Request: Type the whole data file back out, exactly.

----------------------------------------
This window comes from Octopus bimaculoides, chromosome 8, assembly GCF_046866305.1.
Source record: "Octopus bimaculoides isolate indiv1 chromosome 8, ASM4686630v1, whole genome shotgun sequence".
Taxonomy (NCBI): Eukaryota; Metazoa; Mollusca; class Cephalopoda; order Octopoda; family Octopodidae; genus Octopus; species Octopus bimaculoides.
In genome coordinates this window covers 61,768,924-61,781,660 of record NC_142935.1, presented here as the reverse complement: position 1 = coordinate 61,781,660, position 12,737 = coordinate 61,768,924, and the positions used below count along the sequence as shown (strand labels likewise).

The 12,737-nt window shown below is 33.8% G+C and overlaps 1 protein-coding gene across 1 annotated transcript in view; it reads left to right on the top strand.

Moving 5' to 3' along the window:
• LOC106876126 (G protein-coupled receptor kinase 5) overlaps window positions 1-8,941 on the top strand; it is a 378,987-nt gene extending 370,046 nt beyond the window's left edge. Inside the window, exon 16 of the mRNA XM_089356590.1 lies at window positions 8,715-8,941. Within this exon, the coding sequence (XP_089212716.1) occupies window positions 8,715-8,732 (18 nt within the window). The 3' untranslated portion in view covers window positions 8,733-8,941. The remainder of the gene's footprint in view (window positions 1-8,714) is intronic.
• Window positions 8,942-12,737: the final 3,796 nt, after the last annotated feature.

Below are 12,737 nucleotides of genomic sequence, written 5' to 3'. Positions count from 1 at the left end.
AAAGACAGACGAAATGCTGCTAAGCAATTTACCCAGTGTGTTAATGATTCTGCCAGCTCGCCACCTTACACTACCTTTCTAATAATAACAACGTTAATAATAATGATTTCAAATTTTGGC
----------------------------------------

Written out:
This window comes from Octopus bimaculoides, chromosome 8, assembly GCF_046866305.1.
Source record: "Octopus bimaculoides isolate indiv1 chromosome 8, ASM4686630v1, whole genome shotgun sequence".
Taxonomy (NCBI): Eukaryota; Metazoa; Mollusca; class Cephalopoda; order Octopoda; family Octopodidae; genus Octopus; species Octopus bimaculoides.
In genome coordinates this window covers 61,768,924-61,781,660 of record NC_142935.1, presented here as the reverse complement: position 1 = coordinate 61,781,660, position 12,737 = coordinate 61,768,924, and the positions used below count along the sequence as shown (strand labels likewise).

The 12,737-nt window shown below is 33.8% G+C and overlaps 1 protein-coding gene across 1 annotated transcript in view; it reads left to right on the top strand.

Moving 5' to 3' along the window:
• LOC106876126 (G protein-coupled receptor kinase 5) overlaps window positions 1-8,941 on the top strand; it is a 378,987-nt gene extending 370,046 nt beyond the window's left edge. Inside the window, exon 16 of the mRNA XM_089356590.1 lies at window positions 8,715-8,941. Within this exon, the coding sequence (XP_089212716.1) occupies window positions 8,715-8,732 (18 nt within the window). The 3' untranslated portion in view covers window positions 8,733-8,941. The remainder of the gene's footprint in view (window positions 1-8,714) is intronic.
• Window positions 8,942-12,737: the final 3,796 nt, after the last annotated feature.

Below are 12,737 nucleotides of genomic sequence, written 5' to 3'. Positions count from 1 at the left end.
AAAGACAGACGAAATGCTGCTAAGCAATTTACCCAGTGTGTTAATGATTCTGCCAGCTCGCCACCTTACACTACCTTTCTAATAATAACAACGTTAATAATAATGATTTCAAATTTTGGC